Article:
October 8, 2013
Since the publication of my first product review, my inbox has dealt with a surfeit of email from my animal kindred and their human companions alike. While many commended my efforts on finally giving a voice to tech-savvy pets, others provided insight into the bizzare psyches of sentient beings.
“Supernal dog, how dost thou write?”
“I wouldn’t mind sniffing around THAT tail. Woof!”
“I’m a Pekingese, but my owner keeps feeding me cat food. Am I a cat? What is the essential form of ‘cat’ or ‘dog’?? What am I truly???”
“Can you get on Skype, so we can pretend to be in the same room? I’m lonely, and I’m sick of eating dinner by myself.”
While I appreciate the interest in my writing ability and my admittedly fine physique, discussing the natures of dogism and catism simply cannot be covered in less than 500 words (or even 10,000). But with regards to the last comment: fund iCPooch and we pets will never again be lonely!
What is iCPooch? It’s an Internet-enabled device that allows our owners to video chat with us from anywhere, as well as deliver us treats using their smartphone, tablet, or computer. While the current prototype is designed for dogs, I’m sure different models will be made to accommodate pets of all types (although, whether that actually happens matters not to me). It was designed by human Brook Martin, initially for an 8th grade entrepreneurship project, but quickly developed into a legitimate business venture after gaining wide acclaim at Startup Weekend – Spokane.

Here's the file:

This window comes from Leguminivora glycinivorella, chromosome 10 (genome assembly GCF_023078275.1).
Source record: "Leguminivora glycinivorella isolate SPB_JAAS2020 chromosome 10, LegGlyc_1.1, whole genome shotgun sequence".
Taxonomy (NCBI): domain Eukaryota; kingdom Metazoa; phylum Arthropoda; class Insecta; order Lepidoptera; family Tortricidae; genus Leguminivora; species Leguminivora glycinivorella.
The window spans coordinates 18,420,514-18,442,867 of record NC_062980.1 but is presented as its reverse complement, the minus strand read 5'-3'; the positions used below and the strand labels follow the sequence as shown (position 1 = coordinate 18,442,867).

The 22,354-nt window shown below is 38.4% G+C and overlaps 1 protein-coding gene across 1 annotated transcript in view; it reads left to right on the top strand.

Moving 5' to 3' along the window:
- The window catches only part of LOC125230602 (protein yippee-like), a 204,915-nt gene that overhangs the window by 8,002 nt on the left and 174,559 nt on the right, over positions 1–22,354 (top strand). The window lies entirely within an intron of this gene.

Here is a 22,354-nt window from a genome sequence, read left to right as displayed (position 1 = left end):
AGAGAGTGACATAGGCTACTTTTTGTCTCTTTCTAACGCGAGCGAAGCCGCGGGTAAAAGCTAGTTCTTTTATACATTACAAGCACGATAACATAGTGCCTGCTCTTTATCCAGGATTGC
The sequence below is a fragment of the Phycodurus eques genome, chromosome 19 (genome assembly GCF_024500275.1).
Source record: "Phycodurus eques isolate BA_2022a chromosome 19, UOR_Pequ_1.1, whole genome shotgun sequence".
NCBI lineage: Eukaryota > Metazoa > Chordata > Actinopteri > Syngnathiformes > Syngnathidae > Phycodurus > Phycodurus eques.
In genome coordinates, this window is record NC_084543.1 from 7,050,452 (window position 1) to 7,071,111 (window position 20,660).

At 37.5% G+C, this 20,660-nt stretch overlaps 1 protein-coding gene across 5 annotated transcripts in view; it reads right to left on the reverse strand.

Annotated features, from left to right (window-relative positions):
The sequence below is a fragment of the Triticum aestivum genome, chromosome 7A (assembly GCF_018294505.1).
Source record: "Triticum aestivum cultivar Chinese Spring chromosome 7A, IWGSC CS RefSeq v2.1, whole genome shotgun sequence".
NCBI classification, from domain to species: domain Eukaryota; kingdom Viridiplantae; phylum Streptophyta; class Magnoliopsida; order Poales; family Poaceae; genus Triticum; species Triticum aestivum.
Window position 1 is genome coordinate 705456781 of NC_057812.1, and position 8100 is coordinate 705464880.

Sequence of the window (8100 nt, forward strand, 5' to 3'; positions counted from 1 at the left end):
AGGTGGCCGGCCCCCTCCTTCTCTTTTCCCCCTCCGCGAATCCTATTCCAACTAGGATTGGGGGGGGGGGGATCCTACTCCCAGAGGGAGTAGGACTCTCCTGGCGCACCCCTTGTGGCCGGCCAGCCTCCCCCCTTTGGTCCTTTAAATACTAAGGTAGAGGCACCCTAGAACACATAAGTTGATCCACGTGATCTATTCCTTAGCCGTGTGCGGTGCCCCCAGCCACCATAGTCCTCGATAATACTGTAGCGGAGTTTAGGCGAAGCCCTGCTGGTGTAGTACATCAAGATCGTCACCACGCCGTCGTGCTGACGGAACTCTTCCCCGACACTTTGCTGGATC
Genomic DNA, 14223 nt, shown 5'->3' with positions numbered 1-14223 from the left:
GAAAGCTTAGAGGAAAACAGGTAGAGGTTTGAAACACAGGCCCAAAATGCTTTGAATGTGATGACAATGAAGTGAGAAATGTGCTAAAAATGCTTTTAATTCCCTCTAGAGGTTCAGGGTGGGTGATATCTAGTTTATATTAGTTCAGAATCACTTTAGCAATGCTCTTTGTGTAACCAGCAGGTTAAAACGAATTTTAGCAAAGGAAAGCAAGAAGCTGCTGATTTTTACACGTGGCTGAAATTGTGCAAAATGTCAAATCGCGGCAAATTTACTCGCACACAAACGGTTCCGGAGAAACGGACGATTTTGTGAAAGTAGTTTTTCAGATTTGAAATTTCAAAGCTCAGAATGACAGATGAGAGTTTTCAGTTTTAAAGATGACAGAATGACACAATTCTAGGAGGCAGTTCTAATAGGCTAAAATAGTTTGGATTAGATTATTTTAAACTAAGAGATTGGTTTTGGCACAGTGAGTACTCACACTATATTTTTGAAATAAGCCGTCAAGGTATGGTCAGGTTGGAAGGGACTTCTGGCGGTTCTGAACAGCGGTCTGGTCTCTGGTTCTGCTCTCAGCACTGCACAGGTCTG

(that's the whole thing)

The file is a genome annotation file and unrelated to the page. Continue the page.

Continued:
“Being a rescue [dog], I have a lot of separation anxiety issues. She created this to help me cope while the family is away from home – isn’t she great?” barks Kayla, a golden retriever, on her owner’s motivation behind inventing iCPooch.
Here’s a shocking statistic, fellow canines: there are approximately 13 million of us in this great country alone suffering from separation anxiety. This is according to Chris Martin, Brook’s father and the COO of Bondgy, the startup they’ve created to support iCPooch. From what I could translate, Chris says “Bondgy is about bond and technology: the idea that we can bond people and animals by using technology. [iCPooch] is about the ‘phygitical’ – physical world interacting with the digital [world].”
Frankly, though, my heart breaks even more for owners out there. I know that Jen surely must be on her knees, in pain, every time she’s away from me – the inability to look upon my visage, eating away at her soul. Sure, the dog treat feature of iCPooch is great, but I would gladly relinquish such a benefit if only to let Jen stare at me for hours (also, I’m just kidding, Jen, you better not not give me a treat!). With iCPooch, I can video chat with Jen simply by connecting the device to a computer, tablet, smartphone, or even video camera-enabled TV.
Bondgy is currently focused on getting iCPooch into the marketplace, attempting to raise the money required to purchase the molding tools. I wasn’t aware that angels had money, but the company recently closed a second round of angel investment (human religion is complicated; praise be to Scooby).
Well, I’m off to chase these pigeons. Until next time!
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